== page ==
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Module Descriptor School of Computer Science and Statistics

Module CodeCS7029
Module NameVisual Computing and Design
Module Short Title
Semester TaughtSemesters 1 and 2
Contact Hours

This Module is split into two sections:
Part A “Graphic Design” taught by Robin Fuller
Part B “Visual Computing” taught by John Dingliana
Part A (Graphic Design) consists of 11 two-hour lectures over Semester 1. The main course material is delivered through illustrated lectures. These lectures are not circulated as lecture notes. Their function is to stimulate debate and introduce students to discourses, practices, processes and practitioners in historical and contemporary contexts. Students are expected to conduct self-directed study to further their particular interests. This activity is supported through the provision of the bibliography (see below).
Part B (Image Processing and 3D Modelling) consists of 22 two-hour lectures over Semester 1 & 2.

Semester 1 will deal with essential concepts in 2D and 3D computer graphics, with assignments involving creation of models, images and animations using well known visual computing tools, such as 3D Studio Max. Semester 2 will deal with more low-level concepts in imaging, interactive graphics and virtual reality. Assignments in the second semester will involve graphical programming using languages such as Processing.

Module PersonnelRobin Fuller, John Dingliana
Learning Outcomes

On successful completion of the module, students will be able to:
Part A (Graphic Design)
Identify key formal elements in graphic design processes and practices
Analyse graphic design and visual cultural products in an informed and structured manner
Evaluate these products in terms of formal (i.e. functional) success and socio-cultural & technological relevance
Part B (Visual Computing)
Identify some of the key theoretical principles and standard architectures underlying modern graphical applications, including details of the common hardware and low-level software used in such systems.
Discuss how low-level fundamental components common to all computer applications come together to produce high-level computer imagery in digital media and interactive graphical programs
Generate photo-realistic images of three-dimensional (3D) environments using modelling and scene-definition software
Employ an industry-standard computer aided tool to create 3D objects and models, modify a virtual camera, animate and render images and videos of complex virtual scene.
Write short computer programs for modifying computer images and generating graphical objects in 2D and 3D
Implement an interactive computer application, that handles input events form the user (such as mouse, keyboard input) to affect graphical output

Implement a basic virtual reality application.

Learning Aims

Part A (Graphic Design)
Introduce students to some of the key formal elements of graphic design practices
Introduce students to some of the major historical and critical debates concerned with graphic design and visual cultural products
To encourage students towards a critical engagement with visual cultural / technological intersections
Part B (Visual Computing)

  • The objective of this course is to equip students with a fundamental understanding of the technology underlying the field of computer images and how this is applied to advanced areas such as geometric modelling, rendering and animation. The module will explore modes of input and output and the limitations and potentials of (graphical) digital media.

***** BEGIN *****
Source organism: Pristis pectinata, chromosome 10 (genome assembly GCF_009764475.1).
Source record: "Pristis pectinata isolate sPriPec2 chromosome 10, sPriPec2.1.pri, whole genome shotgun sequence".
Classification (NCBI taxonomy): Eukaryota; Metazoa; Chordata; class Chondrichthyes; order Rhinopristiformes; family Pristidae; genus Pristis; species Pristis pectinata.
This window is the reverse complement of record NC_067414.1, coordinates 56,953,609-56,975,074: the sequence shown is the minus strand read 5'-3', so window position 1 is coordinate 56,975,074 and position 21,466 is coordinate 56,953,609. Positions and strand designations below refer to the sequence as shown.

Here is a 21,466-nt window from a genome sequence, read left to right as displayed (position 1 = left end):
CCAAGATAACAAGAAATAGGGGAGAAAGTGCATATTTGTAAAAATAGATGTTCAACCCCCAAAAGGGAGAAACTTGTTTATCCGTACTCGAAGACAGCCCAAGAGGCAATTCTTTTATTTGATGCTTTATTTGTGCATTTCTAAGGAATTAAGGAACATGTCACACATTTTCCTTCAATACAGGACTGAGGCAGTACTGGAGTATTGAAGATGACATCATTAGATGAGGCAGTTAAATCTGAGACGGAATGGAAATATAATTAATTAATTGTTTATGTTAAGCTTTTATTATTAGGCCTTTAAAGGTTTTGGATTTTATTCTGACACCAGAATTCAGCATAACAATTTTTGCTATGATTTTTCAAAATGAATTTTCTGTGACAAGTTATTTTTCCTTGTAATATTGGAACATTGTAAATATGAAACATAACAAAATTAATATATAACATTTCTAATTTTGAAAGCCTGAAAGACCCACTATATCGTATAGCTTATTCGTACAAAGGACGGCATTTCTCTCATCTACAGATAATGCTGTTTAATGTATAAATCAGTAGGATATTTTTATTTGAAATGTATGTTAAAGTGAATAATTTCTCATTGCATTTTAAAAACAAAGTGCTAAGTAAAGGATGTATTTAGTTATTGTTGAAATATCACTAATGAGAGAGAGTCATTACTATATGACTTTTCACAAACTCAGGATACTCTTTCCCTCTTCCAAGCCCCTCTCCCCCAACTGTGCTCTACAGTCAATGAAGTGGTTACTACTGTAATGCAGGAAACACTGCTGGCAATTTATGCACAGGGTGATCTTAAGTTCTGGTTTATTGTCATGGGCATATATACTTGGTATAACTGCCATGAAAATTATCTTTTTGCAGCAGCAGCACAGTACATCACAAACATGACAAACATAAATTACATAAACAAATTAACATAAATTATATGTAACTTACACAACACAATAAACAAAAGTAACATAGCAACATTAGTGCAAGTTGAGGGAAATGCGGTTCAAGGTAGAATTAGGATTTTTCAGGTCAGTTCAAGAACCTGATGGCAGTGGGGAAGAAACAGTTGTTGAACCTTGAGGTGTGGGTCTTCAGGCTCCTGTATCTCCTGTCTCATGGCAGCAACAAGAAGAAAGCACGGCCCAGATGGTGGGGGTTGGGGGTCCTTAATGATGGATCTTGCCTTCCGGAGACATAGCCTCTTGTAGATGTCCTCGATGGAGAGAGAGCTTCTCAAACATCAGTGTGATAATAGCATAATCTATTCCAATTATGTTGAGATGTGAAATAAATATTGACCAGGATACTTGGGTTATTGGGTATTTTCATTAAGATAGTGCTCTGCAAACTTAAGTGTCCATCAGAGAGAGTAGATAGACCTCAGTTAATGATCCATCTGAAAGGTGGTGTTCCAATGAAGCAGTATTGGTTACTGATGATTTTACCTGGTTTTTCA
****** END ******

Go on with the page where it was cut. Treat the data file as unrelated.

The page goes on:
• Through discussion and practical assignments, the module should provide an understanding of the production processes, complexity, tools and challenges involved in production of digital images, animations and interactive graphical experiences, including games, virtual reality and augmented reality.
Module Content

Part A (Graphic Design)

  • Information Design

  • Typography

  • Non-linguistic visual communication
  • Text and image interaction

Part B (Visual Computing)

  • Introduction to computer generated imagery and applications
  • Representation and display of Digital Images
  • Basic mathematical principles used in computer graphics
  • 2D and 3D modelling data structures
  • Percepion and representation of Colour
  • Creating 2D and 3D models and scenes
  • Illumination and Lighting
  • Camera Modelling, Viewing and Projection
  • Texture Mapping
  • Animation 
  • Image Manipulation, Enhancement, Filtering
  • Video processing
  • Procedural graphics
  • Interaction with graphical programs,
  • Virtual and Augmented Reality

Practical components involving labs will use the following applications: 3D Studio Max, Processing

Recommended Reading List

Part A (Graphic Design). Required Reading is in bold

Primers & Handbooks

  • Adobe Creative Team; Classroom in a Book: Adobe Photoshop CS(6). Indianapolis: Adobe Press, 2012. (This title must correspond to the software installed on your computer. Check the software release number before purchasing / borrowing)
  • Adobe Creative Team; Adobe Illustrator CS(6) Classroom in a Book. Indianapolis: Adobe Press, 2005. (This title must correspond to the software installed on your computer. Check the software release number before purchasing / borrowing)
  • Berger, John; Ways of Seeing. London: Penguin, 1990.
  • Campbell, Alastair & Dabbs, Alistair; The Digital Designer’s Bible. London: Ilex, 2005.
  • Dondis, Dondis A.; A Primer of Visual Literacy. Boston: MIT Press, 1974.

  • Jute, Andre; Grids: The Structure of Graphic Design (Pro-graphics). Hove: RotoVision, 1997.

Design Histories

  • Aynsley, Jeremy; Century of Graphic Design: Graphic Design Pioneers of the 20th Century. London: Mitchell Beazley 2001.

  • Heller, Steven and Georgette Ballance (Eds.); Graphic Design History. London: Allworth Press, 2001.